04 Mar 2013

People power will drive environment and planning law reform in 2013

Perth, 4 March 2013: Community concern will continue to be a key driver of legislative change in the area of environment and planning in 2013, according to Clayton Utz Environment and Planning partner Brad Wylynko.

Mr Wylynko, who co-ordinated the annual Clayton Utz Environment and Planning Law National Review 2012 (PDF 665.7KB) which provides an overview of planning and environment law developments and trends by state and territory, said governments were increasingly being forced to respond to community concerns over the actual or potential environmental impacts of project and related activity by amending existing, or introducing new, laws.

"The theme in 2012 could very well have been legislation in response to community pressure," said Mr Wylynko. "For example, although the NSW parliament passed legislation aimed at reducing the number and severity of provisions making directors and officers liable for the offences of corporations, it also introduced new "special executive liability" provisions for designated tier 1 and 2 environmental offences. This was justified on the basis of "compelling public policy" reasons. That means that while there has been a significant easing of the personal burden of directors and managers for their companies' behaviour in NSW, the burden remains for many environmental offences," he said.

At the Commonwealth level, project-specific amendments to the Environment Protection and Biodiversity Conservation Act in 2012 followed community opposition to the FV Abel Tasman super trawler, while Western Australia introduced new laws regulating all petroleum and geothermal activities in that state in response to growing public concern over the hydraulic fracturing of gas reserves.

"It’s clear that such community concern over environmental issues continues to grow, and further major legislative changes can be expected in 2013," said Mr Wylynko.

Further reforms to state planning regimes was another development likely to play out further in 2013, according to Mr Wylynko. "Across the country governments are seeing a need for fundamental reforms in this area. New South Wales and Queensland have made significant changes to how they deal with significant projects, but they, along with Victoria and Western Australia, will be considering further significant changes in the coming year," he said.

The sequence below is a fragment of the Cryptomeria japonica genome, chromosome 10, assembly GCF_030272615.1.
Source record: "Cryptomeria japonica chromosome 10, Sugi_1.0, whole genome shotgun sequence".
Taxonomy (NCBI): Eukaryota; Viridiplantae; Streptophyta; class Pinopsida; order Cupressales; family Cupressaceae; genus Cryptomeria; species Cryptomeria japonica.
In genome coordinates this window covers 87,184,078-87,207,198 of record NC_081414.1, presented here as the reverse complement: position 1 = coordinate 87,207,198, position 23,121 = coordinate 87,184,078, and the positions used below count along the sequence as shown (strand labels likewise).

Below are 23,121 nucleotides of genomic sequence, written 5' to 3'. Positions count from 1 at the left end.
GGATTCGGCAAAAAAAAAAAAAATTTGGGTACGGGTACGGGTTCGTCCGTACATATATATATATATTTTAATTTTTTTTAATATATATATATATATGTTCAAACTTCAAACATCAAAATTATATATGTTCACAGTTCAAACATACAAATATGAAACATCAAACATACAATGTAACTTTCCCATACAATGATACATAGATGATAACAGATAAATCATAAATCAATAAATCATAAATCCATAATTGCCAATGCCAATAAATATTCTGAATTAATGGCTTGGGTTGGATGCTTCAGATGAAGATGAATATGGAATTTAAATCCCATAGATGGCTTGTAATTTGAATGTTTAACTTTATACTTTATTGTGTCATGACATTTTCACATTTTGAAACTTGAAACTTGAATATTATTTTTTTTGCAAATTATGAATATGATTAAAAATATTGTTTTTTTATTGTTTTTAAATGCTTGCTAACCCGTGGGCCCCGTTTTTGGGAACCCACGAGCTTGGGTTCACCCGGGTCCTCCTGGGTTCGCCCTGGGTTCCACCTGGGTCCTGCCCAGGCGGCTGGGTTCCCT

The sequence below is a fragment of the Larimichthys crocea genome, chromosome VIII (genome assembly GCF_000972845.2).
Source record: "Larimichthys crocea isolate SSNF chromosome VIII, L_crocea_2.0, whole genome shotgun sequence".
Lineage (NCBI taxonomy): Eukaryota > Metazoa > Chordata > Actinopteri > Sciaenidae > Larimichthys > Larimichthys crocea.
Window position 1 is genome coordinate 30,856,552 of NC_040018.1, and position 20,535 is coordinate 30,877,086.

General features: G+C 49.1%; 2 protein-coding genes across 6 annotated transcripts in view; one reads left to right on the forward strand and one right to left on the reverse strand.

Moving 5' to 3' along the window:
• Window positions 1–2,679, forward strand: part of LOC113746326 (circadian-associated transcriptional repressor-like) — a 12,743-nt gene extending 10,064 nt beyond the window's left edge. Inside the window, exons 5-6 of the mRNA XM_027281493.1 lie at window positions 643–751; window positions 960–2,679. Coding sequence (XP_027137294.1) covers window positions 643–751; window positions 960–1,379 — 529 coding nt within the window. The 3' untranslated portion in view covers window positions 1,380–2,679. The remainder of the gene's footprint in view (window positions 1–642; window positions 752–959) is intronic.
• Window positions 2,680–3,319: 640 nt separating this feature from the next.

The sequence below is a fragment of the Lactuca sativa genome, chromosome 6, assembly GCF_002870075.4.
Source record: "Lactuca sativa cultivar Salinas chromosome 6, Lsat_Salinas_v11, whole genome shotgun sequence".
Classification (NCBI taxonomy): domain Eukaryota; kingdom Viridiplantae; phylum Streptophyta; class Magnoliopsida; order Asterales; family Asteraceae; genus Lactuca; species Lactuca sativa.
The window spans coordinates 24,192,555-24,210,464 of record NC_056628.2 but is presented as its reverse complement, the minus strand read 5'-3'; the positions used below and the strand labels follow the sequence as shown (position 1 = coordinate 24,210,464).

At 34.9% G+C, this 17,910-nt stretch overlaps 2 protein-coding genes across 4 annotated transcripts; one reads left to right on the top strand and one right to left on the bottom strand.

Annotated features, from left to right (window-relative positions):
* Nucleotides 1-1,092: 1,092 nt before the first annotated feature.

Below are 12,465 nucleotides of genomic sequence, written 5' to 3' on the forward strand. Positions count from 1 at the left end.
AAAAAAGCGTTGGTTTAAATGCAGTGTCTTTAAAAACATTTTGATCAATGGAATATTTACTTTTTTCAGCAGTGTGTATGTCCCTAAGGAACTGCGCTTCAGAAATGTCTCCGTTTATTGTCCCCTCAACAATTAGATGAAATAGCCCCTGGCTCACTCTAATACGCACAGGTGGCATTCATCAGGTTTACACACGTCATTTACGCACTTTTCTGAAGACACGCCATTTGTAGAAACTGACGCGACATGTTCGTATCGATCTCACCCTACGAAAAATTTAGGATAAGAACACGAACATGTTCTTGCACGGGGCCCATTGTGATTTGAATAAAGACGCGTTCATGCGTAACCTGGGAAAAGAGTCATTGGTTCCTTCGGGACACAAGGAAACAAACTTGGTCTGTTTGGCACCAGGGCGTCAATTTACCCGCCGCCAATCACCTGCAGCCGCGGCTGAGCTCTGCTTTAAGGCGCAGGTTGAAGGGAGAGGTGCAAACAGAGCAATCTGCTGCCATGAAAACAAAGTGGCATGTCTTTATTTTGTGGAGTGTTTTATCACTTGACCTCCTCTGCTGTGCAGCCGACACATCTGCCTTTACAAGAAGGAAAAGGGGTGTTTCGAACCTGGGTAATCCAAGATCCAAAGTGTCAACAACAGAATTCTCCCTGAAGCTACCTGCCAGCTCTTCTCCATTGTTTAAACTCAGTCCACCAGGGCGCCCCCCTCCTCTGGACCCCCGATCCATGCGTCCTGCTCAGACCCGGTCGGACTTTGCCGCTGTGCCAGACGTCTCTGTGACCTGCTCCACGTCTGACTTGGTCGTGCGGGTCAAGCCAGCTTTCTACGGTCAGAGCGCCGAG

These reforms have the potential to make planning systems across Australia more streamlined and efficient. "Governments are recognising the impact that complex approvals systems can have both on development and heritage. If they strike the right balance, these reforms have the potential to unlock future investment and development, but without sacrificing biodiversity and our quality of life. Community concerns and pressure will play a key role in this."

Among other changes and developments in 2012 across Australia were:

  • the introduction of significant additional obligations for the reporting and management of pollution incidents in NSW, as well as increased penalties of up to $2 million for corporations and $500,000 for individuals;
  • the establishment of a new independent Planning Commission in the Northern Territory to bring a new focus to strategic planning, and a new Environment Protection Authority;
  • in Queensland, changes to the environmental assessment process for "coordinated projects", previously known as "significant projects"; a record fine of $500,000 was also imposed on the former owners of a mine in central Queensland for discharging contaminated water in breach of the relevant law;
  • new guidance issued for corporations in South Australia on complying with the state's increasingly sophisticated waste management regime;
  • the streamlining of the heritage listing process in Tasmania;
  • greater guidance in Victoria on its Environment Protection Authority's enforcement and compliance focus;and
  • new administration procedures for environmental impact assessments in Western Australia.

"The other very significant development in 2012 was the introduction of the carbon price mechanism half-way through 2012. There has been a lot of public debate about this, but we really won't see its full impact until June 2013, when the first period of emissions liability falls due," said Mr Wylynko.

The national head of Clayton Utz's Environment and Planning practice, Andrew Poulos, said environment and planning law remained one of the most dynamic areas of law in Australia, encompassing significant and complex legislation, regulatory instruments, policy statements and case law across a number of different industry sectors.

"The Environment and Planning Law National Review 2012 (PDF 665.7KB) is a handy reference tool for understanding what has changed and what changes are likely to expect in 2013," he said.

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Clayton Utz communications are intended to provide commentary and general information. They should not be relied upon as legal advice. Formal legal advice should be sought in particular transactions or on matters of interest arising from this communication. Persons listed may not be admitted in all States and Territories.